Secretary of legation

SECRETARY OF LEGATION. An officer employed to attend a foreign mission, and to perform certain duties as clerk.
     2. His salary is fixed by the act of congress of May 1, 1810, s. 1, at such a sum as the president of the United States may allow, not exceeding two thousand dollars.
     3. The salary of a secretary of embassy, or the secretary of a minister plenipotentiary, is the same as that of a secretary of legation.

A Law Dictionary, Adapted to the Constitution and Laws of the United States. By John Bouvier. Published 1856.
References in classic literature ?
This time there can be no doubt: it was modesty that caused the secretary of legation, in placing himself, to turn this portion of his seat outward, away from the eyes of his companions--to present it to the balustrade of the deck.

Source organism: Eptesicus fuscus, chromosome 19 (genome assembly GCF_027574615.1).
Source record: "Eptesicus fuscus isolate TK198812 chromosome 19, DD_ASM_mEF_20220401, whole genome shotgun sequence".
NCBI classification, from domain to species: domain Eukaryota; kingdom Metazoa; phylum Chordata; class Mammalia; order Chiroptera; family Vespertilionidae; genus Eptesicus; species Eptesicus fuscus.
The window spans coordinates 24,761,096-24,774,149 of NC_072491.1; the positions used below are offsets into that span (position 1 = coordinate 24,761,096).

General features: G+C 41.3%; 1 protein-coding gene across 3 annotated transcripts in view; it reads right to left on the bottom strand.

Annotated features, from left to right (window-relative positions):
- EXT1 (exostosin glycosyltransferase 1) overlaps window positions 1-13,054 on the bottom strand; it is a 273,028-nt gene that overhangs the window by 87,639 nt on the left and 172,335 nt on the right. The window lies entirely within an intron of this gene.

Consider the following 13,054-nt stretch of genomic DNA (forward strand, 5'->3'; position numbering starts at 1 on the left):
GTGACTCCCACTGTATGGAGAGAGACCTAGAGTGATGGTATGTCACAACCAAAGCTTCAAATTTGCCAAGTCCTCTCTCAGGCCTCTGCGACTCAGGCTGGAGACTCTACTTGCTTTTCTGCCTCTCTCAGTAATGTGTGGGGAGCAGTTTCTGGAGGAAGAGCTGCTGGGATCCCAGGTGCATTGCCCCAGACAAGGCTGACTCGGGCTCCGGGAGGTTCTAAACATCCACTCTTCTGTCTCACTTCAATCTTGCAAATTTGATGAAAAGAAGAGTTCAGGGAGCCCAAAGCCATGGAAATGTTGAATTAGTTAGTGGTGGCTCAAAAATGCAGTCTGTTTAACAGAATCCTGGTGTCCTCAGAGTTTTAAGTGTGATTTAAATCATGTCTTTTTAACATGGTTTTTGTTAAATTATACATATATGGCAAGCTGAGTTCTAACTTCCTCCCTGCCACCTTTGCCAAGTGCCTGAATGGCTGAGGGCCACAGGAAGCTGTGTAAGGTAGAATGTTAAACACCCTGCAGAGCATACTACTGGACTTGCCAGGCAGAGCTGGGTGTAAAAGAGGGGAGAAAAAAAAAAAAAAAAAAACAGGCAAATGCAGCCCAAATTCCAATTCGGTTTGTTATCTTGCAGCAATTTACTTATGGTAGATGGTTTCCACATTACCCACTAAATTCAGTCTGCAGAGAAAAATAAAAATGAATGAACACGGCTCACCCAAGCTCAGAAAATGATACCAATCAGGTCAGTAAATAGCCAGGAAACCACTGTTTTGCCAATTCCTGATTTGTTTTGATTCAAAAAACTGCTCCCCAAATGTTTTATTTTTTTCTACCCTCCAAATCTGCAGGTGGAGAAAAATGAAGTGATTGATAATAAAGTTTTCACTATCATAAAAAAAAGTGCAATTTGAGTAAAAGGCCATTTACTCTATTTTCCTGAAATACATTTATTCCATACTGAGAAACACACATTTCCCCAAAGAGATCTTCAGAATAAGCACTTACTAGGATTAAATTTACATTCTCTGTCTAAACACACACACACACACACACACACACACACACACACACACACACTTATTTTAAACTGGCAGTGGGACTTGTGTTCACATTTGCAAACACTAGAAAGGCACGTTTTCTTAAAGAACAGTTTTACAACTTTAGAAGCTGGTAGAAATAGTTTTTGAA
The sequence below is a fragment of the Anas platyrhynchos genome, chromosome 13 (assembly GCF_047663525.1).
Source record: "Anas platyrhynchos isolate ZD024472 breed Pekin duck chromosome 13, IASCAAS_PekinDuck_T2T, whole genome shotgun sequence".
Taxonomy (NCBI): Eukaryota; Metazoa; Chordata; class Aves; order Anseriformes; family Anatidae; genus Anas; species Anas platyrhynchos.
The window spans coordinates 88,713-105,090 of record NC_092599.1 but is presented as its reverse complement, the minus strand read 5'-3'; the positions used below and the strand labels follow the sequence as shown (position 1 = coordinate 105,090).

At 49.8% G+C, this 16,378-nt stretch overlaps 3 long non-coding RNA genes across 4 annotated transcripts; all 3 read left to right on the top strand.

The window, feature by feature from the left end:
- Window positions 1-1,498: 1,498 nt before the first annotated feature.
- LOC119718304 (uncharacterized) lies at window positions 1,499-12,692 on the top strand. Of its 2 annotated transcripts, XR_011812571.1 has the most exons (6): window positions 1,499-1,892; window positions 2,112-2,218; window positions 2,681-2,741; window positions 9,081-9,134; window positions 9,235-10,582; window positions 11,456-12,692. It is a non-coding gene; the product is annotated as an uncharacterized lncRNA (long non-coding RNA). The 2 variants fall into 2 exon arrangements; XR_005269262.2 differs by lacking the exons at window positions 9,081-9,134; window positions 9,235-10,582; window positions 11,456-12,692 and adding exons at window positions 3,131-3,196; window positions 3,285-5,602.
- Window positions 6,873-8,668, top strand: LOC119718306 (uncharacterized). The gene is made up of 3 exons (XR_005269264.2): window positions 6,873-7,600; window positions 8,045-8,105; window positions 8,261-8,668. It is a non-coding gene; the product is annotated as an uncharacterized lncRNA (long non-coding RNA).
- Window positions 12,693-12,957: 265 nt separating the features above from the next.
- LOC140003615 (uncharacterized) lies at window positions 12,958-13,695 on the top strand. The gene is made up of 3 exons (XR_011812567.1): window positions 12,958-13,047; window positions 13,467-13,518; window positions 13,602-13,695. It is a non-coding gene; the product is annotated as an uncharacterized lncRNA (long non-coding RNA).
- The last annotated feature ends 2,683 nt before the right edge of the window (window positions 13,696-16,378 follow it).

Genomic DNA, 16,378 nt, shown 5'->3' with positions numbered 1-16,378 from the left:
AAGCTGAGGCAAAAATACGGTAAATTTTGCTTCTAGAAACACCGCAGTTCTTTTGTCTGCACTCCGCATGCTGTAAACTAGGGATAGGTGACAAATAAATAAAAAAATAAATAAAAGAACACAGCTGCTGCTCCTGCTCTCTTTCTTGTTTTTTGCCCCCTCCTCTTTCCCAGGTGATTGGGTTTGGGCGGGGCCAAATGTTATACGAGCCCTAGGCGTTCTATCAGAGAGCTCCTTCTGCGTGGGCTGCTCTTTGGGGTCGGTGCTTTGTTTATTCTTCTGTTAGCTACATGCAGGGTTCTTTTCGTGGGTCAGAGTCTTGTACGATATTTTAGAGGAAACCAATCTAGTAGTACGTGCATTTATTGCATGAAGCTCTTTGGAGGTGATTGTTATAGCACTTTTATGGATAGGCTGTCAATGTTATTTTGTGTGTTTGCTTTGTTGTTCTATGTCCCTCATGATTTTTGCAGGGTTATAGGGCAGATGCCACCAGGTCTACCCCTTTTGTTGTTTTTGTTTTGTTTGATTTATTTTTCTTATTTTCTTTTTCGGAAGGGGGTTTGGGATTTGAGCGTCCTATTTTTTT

It seemed to him strange that such a nice-looking girl--for her appearance was really charming--should endeavour by arts so flagrant to work upon the quiet dignity of a secretary of legation. At last it stood out that she was trying to look round a corner, as it were--trying to see what was written on the back of his chair.
Shortly after this his older brother, Gansevoort Melville, sailed for England as secretary of legation to Ambassador McLane, and the manuscript was intrusted to Gansevoort for submission to John Murray.
His diplomatic career began in 1909 when he was appointed a secretary of legation in Honduras (witnessing a revolution in that country, he later noted that "Central American revolutions of this character were not the opera-bouffe affairs which they are commonly supposed to be").
There is a plaque in the chancel to his son William Campbell Manley who was secretary of Legation at Copenhagen in the mid 19th century.

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